586 F2d 152 United States v. Mikka
586 F.2d 152
UNITED STATES of America, Plaintiff-appellee,
Burt Steven MIKKA, Defendant-appellant.
United States Court of Appeals,
Nov. 13, 1978.
Eugene R. Bracamonte, Asst. U. S. Atty., Tucson, Ariz., for defendant-appellant.
Tom O'Toole, Federal Public Defender, Tucson, Ariz., for plaintiff-appellee.
Appeal from the United States District Court for the District of Arizona.
Before MERRILL and CHOY, Circuit Judges, and TANNER,* District Judge.
CHOY, Circuit Judge:
This is an appeal from a conviction for possession of a firearm by a felon in violation of 18 U.S.C. App. § 1202(a)(1).1 We affirm.
In July, 1977, appellant was acquitted in state court on charges of armed robbery. In January, 1978, appellant was indicted by a federal grand jury on three counts of possession of a firearm by a felon. The Government stipulated that the firearms involved in the state armed robbery trial were the same firearms referred to in the federal indictment. Following a jury verdict of guilty on all three counts, appellant successfully moved to dismiss two of the three counts. He now appeals his conviction on the remaining count.
I. Petite Policy
Appellant argues that his indictment on federal charges contravened the Department of Justice policy, known as the Petite policy, which provides:No Federal case should be tried when there has been a state prosecution for substantially the same act or acts without a recommendation having been made to the Assistant Attorney General demonstrating compelling Federal interests for such prosecution.
United States Attorney's Manual § 9-2.142.
We disagree. The Supreme Court has recently noted:
In response to the Court's continuing sensitivity to the fairness implications of the multiple prosecution power, the Justice Department adopted the Petite policy . . . to limit the exercise of the power to bring successive prosecutions for the Same offense . . ..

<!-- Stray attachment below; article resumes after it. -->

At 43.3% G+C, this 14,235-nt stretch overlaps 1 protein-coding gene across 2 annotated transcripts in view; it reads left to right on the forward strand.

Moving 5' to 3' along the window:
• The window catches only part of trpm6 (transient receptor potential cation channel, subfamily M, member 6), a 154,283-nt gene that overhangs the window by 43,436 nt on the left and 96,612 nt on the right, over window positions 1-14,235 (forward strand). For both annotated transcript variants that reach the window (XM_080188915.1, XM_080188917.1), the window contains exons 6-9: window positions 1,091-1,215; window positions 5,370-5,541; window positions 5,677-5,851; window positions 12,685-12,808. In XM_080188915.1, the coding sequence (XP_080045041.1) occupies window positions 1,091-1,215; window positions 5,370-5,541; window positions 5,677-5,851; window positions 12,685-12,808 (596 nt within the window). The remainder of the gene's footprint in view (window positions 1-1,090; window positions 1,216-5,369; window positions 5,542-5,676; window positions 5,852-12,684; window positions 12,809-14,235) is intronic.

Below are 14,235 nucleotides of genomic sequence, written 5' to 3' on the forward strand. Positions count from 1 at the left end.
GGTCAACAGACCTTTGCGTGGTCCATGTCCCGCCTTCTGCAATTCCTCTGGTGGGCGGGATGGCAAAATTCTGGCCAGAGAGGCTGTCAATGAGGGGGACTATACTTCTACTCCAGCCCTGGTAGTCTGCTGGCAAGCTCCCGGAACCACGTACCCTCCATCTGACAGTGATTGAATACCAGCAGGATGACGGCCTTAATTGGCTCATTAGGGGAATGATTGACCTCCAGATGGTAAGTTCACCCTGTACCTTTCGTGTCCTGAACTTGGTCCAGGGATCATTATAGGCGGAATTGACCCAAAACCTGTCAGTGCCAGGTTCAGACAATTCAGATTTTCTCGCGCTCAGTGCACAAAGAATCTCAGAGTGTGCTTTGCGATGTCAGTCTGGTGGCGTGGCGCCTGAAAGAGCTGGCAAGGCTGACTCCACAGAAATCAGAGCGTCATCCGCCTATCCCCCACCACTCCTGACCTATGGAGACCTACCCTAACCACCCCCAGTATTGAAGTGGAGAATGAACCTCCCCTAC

Rinaldi v. United States, 434 U.S. 22, 28-29, 98 S.Ct. 81, 54 L.Ed.2d 207 (1977) (footnote omitted; emphasis added). The Court found the identity of charges necessary to invoke the Petite policy given that the defendant had been charged in state court with, Inter alia, conspiracy to commit robbery and in federal court with conspiracy to commit robbery and the substantive crime of robbery. Id. at 23 nn. 2 & 3, 98 S.Ct. 81.
In the present case, Mikka was not prosecuted in state and federal court for the same offense. The state charged armed robbery while the federal indictment charged possession of a firearm by a felon. These charges lack the identity found sufficient in Rinaldi and other Supreme Court decisions2 to fall within the Petite policy.3
II. Collateral Estoppel and Double Jeopardy
Appellant next argues that the doctrine of collateral estoppel, held by the Supreme Court to be part of the fifth amendment protection against double jeopardy, applies here and bars relitigation of matters decided by state court. We need not determine if collateral estoppel would extend to the issues litigated in federal court, however, because the double jeopardy provisions of the fifth amendment are not implicated by state and federal prosecutions even for identical offenses involving identical issues. Abbate v. United States, 359 U.S. 187, 189-96, 79 S.Ct. 666, 3 L.Ed.2d 729 (1959); United States v. Cordova, 537 F.2d 1073, 1075 (9th Cir.), Cert. denied, 429 U.S. 960, 97 S.Ct. 385, 50 L.Ed.2d 327 (1976); United States v. Crosson, 462 F.2d 96, 103 (9th Cir.), Cert. denied, 409 U.S. 1064, 93 S.Ct. 569, 34 L.Ed.2d 517 (1972).
III. Prosecutor's Argument to Jury
Appellant contends that the prosecutor committed prejudicial error during argument to the jury by impermissibly expressing his personal opinion on the veracity of a witness4 and by making inflammatory remarks.5